• Senator Casey strongly believes that the rising cost of health insurance is one of the greatest challenges that facing families struggling to make ends meet. He supports a number of measures to give consumers choice and the ability to obtain affordable health insurance, including:

  • A public option for health insurance in on the ACA marketplace.

  • A Medicare buy-in option for older individuals 50-64 that would enable them to buy into the Medicare program. Specifically, he is a co-sponsor Senator Stabenow’s legislation, the Medicare at 50 Act (S. 470).

  • Senator Casey supported the expansion of Medicaid to individuals earning up to 133 percent of the federal poverty rate. Pennsylvania expanded Medicaid to these individuals in 2015.

Promoting Medical Research and Innovation

  • Senator Casey is a strong supporter of federal investment in biomedical research. Each year, he leads a bipartisan group of Senators in a letter calling for sustained funding to the National Institutes of Health (NIH). In recent years, the NIH budget has increased $2 billion – $3 billion per year as a result of this bipartisan effort.

  • Senator Casey has also supported legislation to increase funding and create new funding streams for federal medical research programs, including the 21st Century Cures Act in 2016.

  • Senator Casey authored the Creating Hope Act, and advocated for its inclusion as part of the Food and Drug Administration Safety and Innovation Act (FDASIA), which passed in 2012. The provision in FDASIA based on the Creating Hope Act established a pilot program that incentivizes the development of new drugs for rare pediatric diseases. Because this program was set to expire in September 2016, Senator Casey also authored the Advancing Hope Act, which provided an extension for the program when it was signed into law.

Access to Prescription Drugs

  • Senator Casey believes that all Americans, regardless of age or income, should be able to access the prescription drugs they need to be healthy. He has been deeply disturbed by recent stories of price hikes for many common or life-saving medications, and has been actively involved in investigations through the Special Committee on Aging, the Committee on Health, Education, Labor, and Pensions, and the Committee on Finance.

  • He has repeatedly demanded accountability from drug companies that have made unreasonable drug price hikes, and supports legislation to bring down the cost of prescription drugs.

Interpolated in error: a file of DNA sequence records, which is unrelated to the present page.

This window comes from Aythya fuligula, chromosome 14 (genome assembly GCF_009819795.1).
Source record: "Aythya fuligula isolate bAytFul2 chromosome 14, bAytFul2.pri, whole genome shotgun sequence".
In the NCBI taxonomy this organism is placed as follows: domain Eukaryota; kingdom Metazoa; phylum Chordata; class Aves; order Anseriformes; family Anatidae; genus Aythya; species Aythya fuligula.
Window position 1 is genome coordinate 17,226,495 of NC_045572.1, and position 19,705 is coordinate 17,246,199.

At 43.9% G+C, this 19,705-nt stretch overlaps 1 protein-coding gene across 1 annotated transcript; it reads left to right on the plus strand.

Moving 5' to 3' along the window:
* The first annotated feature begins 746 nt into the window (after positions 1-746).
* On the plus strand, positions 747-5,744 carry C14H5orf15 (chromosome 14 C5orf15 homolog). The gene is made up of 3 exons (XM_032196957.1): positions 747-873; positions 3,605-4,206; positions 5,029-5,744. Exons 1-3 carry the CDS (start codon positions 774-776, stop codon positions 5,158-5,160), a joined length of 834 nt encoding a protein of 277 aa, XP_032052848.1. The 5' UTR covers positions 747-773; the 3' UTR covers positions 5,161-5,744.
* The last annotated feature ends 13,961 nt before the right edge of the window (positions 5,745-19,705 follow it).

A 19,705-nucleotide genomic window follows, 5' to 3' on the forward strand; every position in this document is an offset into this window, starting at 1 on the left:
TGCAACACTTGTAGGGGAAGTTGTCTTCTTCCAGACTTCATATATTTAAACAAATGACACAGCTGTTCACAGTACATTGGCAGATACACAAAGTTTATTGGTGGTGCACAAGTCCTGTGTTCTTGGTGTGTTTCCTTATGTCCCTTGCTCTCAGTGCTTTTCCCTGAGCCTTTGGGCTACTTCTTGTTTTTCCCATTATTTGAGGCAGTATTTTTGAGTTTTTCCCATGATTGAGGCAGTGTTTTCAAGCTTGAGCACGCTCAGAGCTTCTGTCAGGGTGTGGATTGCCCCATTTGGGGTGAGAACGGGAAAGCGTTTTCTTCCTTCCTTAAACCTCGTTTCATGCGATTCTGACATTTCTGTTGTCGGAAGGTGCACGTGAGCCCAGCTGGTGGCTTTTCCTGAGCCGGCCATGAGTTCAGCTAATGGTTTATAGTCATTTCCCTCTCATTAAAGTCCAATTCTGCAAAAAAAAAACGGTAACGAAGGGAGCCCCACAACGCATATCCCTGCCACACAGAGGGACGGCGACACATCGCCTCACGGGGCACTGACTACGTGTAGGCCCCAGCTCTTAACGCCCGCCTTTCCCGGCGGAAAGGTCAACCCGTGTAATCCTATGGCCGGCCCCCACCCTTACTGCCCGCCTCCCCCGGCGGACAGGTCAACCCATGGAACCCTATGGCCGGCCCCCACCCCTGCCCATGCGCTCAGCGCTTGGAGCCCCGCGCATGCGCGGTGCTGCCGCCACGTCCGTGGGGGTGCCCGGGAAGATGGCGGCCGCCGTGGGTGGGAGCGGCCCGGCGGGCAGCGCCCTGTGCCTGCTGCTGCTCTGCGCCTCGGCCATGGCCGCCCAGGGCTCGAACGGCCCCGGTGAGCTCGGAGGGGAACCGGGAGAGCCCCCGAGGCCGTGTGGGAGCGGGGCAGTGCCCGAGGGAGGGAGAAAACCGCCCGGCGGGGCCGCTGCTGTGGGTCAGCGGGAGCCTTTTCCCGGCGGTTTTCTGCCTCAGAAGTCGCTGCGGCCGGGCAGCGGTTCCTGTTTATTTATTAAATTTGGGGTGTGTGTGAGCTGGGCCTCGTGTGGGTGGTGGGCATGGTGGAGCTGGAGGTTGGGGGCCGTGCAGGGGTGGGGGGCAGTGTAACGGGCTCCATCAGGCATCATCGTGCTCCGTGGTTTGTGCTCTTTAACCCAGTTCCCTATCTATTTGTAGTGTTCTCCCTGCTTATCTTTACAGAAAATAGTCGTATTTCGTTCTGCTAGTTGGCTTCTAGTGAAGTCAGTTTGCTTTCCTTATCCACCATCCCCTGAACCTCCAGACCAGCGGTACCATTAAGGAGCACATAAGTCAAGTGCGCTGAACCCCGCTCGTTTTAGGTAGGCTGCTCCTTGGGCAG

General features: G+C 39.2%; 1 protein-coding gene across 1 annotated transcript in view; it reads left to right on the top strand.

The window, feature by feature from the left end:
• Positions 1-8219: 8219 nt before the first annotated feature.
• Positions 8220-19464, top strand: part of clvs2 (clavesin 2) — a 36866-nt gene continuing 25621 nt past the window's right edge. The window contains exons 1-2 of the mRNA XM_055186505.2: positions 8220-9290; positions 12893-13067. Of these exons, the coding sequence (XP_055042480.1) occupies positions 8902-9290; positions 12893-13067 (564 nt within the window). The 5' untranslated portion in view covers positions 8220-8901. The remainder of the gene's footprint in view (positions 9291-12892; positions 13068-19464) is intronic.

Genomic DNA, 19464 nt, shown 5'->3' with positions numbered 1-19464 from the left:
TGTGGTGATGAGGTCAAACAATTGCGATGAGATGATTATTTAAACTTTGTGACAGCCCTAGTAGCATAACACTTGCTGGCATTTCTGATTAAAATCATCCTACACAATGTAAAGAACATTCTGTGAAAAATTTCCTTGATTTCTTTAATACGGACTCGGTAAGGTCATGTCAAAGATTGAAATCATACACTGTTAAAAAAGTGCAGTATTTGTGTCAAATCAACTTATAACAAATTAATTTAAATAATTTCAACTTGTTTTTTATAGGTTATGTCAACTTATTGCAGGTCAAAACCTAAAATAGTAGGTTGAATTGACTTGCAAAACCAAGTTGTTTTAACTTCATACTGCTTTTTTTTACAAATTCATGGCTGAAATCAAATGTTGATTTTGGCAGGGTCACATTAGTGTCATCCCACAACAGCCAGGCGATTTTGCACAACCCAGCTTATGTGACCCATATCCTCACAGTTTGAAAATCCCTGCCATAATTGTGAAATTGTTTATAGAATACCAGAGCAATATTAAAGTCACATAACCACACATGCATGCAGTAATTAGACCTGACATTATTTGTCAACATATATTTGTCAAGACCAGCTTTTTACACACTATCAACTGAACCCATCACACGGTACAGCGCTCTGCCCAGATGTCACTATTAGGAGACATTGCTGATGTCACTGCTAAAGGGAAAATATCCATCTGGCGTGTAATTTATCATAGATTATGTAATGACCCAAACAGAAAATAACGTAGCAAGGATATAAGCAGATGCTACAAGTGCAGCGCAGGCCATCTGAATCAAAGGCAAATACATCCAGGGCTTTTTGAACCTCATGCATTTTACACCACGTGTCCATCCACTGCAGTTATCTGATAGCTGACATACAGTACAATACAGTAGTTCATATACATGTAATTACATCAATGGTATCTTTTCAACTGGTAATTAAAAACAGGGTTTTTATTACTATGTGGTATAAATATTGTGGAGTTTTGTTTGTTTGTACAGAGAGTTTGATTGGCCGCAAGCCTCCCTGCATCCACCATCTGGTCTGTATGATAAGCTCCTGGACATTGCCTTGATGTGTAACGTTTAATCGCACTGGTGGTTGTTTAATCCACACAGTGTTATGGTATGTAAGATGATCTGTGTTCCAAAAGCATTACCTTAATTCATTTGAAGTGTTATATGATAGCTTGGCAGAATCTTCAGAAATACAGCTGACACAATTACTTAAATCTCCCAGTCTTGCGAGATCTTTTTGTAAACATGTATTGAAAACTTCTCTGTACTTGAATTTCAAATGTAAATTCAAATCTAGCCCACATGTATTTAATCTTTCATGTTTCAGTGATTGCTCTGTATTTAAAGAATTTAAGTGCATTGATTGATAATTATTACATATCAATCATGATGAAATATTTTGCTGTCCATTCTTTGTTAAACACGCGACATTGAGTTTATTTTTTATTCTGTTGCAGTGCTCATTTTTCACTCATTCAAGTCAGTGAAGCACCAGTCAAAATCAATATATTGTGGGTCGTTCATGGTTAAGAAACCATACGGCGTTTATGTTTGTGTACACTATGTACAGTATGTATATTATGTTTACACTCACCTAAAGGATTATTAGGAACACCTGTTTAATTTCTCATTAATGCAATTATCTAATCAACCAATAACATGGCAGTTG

• Senator Casey supports allowing prescription drug importation from Canada and other countries with similar regulations to ensure drug safety and effectiveness. He is a cosponsor of Senator Sanders’s bill, the Affordable and Safe Prescription Drug Importation Act (S. 97).

  • Senator Casey also supports allowing the federal government to negotiate the price of prescription drugs in Medicare Part D, and is a cosponsor of legislation that would remove the barriers preventing the government from doing so today (S. 470, the Medicare at 50 Act).

  • Senator Casey has consistently supported efforts to close the Medicare Part D "donut hole" to reduce the burden that seniors and people with disabilities face in affording the prescription drugs they need. In 2017, more than 4.6 million beneficiaries reached the coverage gap and saved more than $5.7 billion on their medications due to the prescription drug discount program. These savings averaged about $1,237 per person. Between 2010, when the ACA began to address the donut hole, and 2016, Pennsylvanians saved a total of $1,596,783,339 billion on prescriptions drugs.

Healthcare Resources for Pennsylvanians

  • If you need health insurance and are under age 65, please visit the health insurance marketplace at www.healthcare.gov for information on how to find health insurance, when to enroll, determine your family’s eligibility for Medicaid, CHIP or a subsidy for private insurance, and other resources. Open season, when anyone can enroll, occurs annually in November and December, but you may be able to enroll at another time if you experience a change like losing another source of insurance, getting married/divorced or having a baby. You can also call 1-800-318-2596, or find local help at https://localhelp.healthcare.gov/#intro .

  • If you are a senior and require assistance enrolling in Medicare or paying for your prescription medication, please contact the Pennsylvania Department of Aging APPRISE Program at 1-800-783-7067. APPRISE is a service for Pennsylvanians age 60 and above, regardless of income.

  • Please do not hesitate to call Senator Casey’s Harrisburg office at (717) 231-7540 or visit http://casey.senate.gov/constituents/casework/.

Latest